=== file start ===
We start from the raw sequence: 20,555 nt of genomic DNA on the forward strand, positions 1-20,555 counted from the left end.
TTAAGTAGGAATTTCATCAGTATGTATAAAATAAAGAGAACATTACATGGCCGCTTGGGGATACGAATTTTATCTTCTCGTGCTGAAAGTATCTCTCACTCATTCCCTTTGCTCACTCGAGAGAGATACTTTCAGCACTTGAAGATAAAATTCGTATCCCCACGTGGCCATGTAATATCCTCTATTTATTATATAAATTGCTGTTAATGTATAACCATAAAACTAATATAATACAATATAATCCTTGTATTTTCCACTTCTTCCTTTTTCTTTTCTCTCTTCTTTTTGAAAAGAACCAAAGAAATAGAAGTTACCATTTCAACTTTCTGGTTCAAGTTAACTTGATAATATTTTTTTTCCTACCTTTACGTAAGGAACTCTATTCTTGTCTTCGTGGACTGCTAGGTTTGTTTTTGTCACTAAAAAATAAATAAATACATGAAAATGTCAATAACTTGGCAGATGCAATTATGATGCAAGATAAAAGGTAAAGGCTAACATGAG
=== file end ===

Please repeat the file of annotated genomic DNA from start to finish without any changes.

We start from the raw sequence: 20,555 nt of genomic DNA on the forward strand, positions 1-20,555 counted from the left end.
TTAAGTAGGAATTTCATCAGTATGTATAAAATAAAGAGAACATTACATGGCCGCTTGGGGATACGAATTTTATCTTCTCGTGCTGAAAGTATCTCTCACTCATTCCCTTTGCTCACTCGAGAGAGATACTTTCAGCACTTGAAGATAAAATTCGTATCCCCACGTGGCCATGTAATATCCTCTATTTATTATATAAATTGCTGTTAATGTATAACCATAAAACTAATATAATACAATATAATCCTTGTATTTTCCACTTCTTCCTTTTTCTTTTCTCTCTTCTTTTTGAAAAGAACCAAAGAAATAGAAGTTACCATTTCAACTTTCTGGTTCAAGTTAACTTGATAATATTTTTTTTCCTACCTTTACGTAAGGAACTCTATTCTTGTCTTCGTGGACTGCTAGGTTTGTTTTTGTCACTAAAAAATAAATAAATACATGAAAATGTCAATAACTTGGCAGATGCAATTATGATGCAAGATAAAAGGTAAAGGCTAACATGAG